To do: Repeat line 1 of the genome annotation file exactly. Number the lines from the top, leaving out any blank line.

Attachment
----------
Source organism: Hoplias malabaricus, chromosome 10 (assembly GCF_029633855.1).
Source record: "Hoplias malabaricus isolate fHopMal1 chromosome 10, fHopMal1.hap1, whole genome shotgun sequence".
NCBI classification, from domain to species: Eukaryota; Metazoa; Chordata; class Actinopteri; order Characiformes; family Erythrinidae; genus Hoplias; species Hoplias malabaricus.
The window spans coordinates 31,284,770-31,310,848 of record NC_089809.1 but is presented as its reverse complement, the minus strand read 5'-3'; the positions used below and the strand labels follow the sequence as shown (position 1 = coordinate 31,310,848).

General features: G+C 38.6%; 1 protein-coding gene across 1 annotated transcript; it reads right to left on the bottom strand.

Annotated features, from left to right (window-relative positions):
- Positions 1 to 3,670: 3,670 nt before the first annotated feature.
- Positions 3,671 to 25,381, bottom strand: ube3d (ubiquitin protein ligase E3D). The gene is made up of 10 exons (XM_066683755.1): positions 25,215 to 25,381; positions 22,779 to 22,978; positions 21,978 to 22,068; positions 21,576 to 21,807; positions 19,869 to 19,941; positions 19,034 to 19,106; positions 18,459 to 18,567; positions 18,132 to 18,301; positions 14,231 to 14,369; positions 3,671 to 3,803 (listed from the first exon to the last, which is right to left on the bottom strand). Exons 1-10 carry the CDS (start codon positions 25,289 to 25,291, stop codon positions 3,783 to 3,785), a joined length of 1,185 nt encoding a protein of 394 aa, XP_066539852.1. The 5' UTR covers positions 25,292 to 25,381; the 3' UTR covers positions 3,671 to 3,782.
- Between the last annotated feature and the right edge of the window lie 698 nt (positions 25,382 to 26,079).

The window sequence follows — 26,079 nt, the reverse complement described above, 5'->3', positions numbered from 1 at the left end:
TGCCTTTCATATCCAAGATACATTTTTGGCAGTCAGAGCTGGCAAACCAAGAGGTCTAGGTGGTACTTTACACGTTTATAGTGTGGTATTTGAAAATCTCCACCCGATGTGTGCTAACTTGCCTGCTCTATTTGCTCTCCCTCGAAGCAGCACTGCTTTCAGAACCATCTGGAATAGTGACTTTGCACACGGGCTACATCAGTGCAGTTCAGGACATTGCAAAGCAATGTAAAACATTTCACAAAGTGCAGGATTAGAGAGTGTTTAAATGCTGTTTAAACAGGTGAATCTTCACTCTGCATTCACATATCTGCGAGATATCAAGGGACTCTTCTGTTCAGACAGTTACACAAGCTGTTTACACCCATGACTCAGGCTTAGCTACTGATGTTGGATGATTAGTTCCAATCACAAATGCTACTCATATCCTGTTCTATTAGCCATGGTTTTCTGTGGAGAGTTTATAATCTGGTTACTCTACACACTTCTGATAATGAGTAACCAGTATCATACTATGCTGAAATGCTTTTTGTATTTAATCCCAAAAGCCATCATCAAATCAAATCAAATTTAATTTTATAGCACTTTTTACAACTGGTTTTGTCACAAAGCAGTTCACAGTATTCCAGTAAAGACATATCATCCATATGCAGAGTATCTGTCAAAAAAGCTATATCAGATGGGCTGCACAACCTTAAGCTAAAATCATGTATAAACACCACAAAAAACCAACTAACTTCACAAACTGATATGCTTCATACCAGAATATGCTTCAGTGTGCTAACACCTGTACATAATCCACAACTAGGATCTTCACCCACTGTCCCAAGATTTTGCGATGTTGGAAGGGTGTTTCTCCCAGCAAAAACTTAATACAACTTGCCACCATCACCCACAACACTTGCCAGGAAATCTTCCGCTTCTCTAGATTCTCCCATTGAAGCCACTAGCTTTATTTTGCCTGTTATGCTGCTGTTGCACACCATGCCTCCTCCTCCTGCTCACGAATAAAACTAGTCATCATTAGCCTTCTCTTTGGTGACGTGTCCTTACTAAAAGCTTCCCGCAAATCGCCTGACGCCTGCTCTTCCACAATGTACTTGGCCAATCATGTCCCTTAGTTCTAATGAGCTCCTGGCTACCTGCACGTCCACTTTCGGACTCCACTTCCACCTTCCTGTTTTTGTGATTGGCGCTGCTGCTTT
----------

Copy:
Source organism: Hoplias malabaricus, chromosome 10 (assembly GCF_029633855.1).